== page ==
Policy

Educational Resources Funded by the Department of Ed Will Soon be Openly Licensed

Jun 7, 2017

DOE GOES OPEN: Education resources created using the Department of Education’s competitive grant funds will soon be required to be openly licensed for public use, reproduction and distribution. “Many education stakeholders and other members of the public are generally not aware of the educational resources created as a result of the Department’s competitive grant programs,” the regulation text reads. “We believe this is because the education resources often are created and disseminated locally or disseminated to limited audiences.”

Currently, grantees have title to intellectual property, including copyright, for the materials they produce with the Department’s discretionary competitive grants, a nearly $4.2 billion fund. The open licensing ruling, which went into effect on May 22, requires grantees to provide open license for their copyrighted work to the public starting on October 1, 2017.

The regulation has some limitations, however. Creative Commons, a copyright licensing platform that has worked with the Department on making publicly-funded resources openly available, points out the rule does not apply to funding going towards individual research scholarships or peer-reviewed academic publications funded by the Department.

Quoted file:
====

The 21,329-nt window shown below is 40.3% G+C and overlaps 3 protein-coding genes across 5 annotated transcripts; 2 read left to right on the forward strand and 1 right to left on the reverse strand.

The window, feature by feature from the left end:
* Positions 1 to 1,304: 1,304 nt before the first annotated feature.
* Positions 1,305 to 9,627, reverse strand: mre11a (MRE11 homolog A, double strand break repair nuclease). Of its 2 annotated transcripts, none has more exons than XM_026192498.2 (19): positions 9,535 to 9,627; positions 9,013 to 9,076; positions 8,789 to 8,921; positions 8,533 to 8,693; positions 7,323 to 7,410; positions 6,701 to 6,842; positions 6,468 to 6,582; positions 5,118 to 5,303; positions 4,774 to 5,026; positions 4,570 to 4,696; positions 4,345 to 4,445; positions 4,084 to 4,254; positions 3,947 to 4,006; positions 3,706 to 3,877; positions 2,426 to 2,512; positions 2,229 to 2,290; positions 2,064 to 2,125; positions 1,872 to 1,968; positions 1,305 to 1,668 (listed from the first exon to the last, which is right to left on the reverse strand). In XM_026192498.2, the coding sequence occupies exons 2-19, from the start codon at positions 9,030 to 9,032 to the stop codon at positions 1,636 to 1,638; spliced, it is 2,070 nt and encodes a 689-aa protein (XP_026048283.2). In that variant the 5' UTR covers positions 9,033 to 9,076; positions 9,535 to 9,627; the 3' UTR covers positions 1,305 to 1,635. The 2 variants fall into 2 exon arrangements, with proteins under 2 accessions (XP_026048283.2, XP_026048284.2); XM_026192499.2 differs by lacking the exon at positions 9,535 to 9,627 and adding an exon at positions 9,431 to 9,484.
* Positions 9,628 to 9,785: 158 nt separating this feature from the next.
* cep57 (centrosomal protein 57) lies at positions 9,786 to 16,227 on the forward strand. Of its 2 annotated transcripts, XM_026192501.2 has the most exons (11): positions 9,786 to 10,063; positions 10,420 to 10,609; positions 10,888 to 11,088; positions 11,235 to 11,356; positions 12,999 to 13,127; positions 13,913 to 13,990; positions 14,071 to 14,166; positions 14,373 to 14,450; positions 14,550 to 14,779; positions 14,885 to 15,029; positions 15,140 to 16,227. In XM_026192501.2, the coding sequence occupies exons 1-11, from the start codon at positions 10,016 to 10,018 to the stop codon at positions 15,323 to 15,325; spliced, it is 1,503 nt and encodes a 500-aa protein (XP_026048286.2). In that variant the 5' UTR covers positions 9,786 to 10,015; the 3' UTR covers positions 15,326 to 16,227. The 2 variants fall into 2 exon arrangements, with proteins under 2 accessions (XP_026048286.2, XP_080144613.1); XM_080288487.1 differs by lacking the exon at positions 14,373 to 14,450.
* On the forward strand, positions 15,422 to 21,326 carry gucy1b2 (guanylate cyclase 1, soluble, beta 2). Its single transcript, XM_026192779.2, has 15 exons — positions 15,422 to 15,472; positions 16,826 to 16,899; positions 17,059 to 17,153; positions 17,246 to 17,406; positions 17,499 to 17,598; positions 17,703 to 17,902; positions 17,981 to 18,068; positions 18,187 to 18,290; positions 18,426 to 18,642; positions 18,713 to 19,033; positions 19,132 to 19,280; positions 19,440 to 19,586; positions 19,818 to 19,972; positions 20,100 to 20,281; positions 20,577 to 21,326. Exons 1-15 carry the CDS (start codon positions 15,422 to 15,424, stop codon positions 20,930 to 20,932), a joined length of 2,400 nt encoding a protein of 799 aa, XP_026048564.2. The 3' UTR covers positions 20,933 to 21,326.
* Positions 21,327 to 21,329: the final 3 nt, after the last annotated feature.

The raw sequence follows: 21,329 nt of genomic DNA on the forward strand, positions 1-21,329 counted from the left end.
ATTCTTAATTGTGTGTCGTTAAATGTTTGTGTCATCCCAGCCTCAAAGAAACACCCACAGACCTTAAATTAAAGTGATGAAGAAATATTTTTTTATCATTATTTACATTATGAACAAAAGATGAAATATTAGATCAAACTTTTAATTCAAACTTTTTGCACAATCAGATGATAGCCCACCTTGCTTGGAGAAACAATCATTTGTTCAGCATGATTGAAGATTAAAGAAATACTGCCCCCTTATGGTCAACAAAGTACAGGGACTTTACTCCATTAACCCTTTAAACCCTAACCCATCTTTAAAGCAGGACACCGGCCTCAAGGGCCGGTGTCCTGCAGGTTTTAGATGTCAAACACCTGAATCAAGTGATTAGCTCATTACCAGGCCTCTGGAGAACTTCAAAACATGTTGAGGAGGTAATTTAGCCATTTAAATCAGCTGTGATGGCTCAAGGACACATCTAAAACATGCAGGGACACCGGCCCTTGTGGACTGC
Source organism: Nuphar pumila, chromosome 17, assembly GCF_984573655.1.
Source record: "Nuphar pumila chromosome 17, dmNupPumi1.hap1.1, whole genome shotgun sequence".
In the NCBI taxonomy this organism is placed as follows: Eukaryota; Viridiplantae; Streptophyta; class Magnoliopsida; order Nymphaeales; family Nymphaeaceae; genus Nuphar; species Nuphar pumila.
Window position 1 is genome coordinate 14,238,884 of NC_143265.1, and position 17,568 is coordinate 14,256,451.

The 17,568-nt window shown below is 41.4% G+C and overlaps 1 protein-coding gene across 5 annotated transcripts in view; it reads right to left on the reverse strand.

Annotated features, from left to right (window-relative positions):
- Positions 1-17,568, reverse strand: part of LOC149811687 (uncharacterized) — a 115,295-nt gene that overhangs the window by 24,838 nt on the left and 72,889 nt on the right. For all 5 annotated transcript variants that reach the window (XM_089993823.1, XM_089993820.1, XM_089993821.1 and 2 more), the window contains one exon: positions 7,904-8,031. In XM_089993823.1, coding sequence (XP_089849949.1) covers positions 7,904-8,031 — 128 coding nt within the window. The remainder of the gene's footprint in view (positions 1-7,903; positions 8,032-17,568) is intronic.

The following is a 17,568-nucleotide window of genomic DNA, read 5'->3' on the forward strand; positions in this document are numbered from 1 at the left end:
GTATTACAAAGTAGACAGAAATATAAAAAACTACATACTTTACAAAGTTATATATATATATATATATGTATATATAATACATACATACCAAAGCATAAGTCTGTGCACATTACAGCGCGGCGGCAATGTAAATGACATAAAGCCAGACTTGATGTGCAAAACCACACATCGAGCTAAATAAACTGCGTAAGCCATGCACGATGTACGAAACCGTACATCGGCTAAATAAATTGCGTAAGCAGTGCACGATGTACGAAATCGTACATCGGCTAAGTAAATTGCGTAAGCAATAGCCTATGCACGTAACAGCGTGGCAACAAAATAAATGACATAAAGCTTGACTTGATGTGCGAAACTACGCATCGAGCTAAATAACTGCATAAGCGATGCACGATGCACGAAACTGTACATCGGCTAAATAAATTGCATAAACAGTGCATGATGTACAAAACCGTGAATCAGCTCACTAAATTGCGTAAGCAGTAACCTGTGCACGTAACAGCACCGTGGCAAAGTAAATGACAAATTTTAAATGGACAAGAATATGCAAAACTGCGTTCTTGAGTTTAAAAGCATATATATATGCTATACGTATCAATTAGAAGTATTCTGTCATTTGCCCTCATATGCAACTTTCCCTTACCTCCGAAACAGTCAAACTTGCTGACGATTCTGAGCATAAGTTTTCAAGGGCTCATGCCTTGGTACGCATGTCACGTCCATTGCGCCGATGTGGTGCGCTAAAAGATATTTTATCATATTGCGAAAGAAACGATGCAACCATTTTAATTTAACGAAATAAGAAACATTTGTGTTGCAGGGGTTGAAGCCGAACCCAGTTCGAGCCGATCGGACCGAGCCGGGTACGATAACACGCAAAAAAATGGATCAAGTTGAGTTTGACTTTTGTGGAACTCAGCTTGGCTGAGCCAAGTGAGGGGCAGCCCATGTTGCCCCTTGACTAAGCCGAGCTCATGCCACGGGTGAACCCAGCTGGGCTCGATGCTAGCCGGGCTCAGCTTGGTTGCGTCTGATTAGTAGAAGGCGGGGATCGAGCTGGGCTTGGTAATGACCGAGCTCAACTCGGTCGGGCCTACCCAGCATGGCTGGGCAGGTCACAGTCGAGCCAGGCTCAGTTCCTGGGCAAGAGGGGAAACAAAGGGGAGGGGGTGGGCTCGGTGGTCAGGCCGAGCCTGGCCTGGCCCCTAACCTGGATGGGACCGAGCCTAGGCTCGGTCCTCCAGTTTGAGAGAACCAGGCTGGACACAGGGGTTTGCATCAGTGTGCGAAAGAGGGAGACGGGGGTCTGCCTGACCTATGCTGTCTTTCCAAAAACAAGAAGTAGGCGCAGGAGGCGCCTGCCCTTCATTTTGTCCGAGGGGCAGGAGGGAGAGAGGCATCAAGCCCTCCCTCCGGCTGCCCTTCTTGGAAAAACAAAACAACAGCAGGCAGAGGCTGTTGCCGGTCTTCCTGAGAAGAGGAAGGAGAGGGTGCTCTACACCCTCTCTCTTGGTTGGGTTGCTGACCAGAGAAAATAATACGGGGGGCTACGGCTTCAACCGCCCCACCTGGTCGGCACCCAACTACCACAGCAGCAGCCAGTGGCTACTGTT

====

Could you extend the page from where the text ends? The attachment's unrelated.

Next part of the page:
A previous version of this post said the ruling went into effect in March. It has been updated to reflect that the ruling in fact went into effect on May 22. It has also been updated to reflect that the new rule will implemented beginning on October 1, 2017.

Policy

Educational Resources Funded by the Department of Ed Will Soon be Openly Licensed

Jun 7, 2017

DOE GOES OPEN: Education resources created using the Department of Education’s competitive grant funds will soon be required to be openly licensed for public use, reproduction and distribution. “Many education stakeholders and other members of the public are generally not aware of the educational resources created as a result of the Department’s competitive grant programs,” the regulation text reads. “We believe this is because the education resources often are created and disseminated locally or disseminated to limited audiences.”

Currently, grantees have title to intellectual property, including copyright, for the materials they produce with the Department’s discretionary competitive grants, a nearly $4.2 billion fund. The open licensing ruling, which went into effect on May 22, requires grantees to provide open license for their copyrighted work to the public starting on October 1, 2017.

The regulation has some limitations, however. Creative Commons, a copyright licensing platform that has worked with the Department on making publicly-funded resources openly available, points out the rule does not apply to funding going towards individual research scholarships or peer-reviewed academic publications funded by the Department.

A previous version of this post said the ruling went into effect in March. It has been updated to reflect that the ruling in fact went into effect on May 22. It has also been updated to reflect that the new rule will implemented beginning on October 1, 2017.

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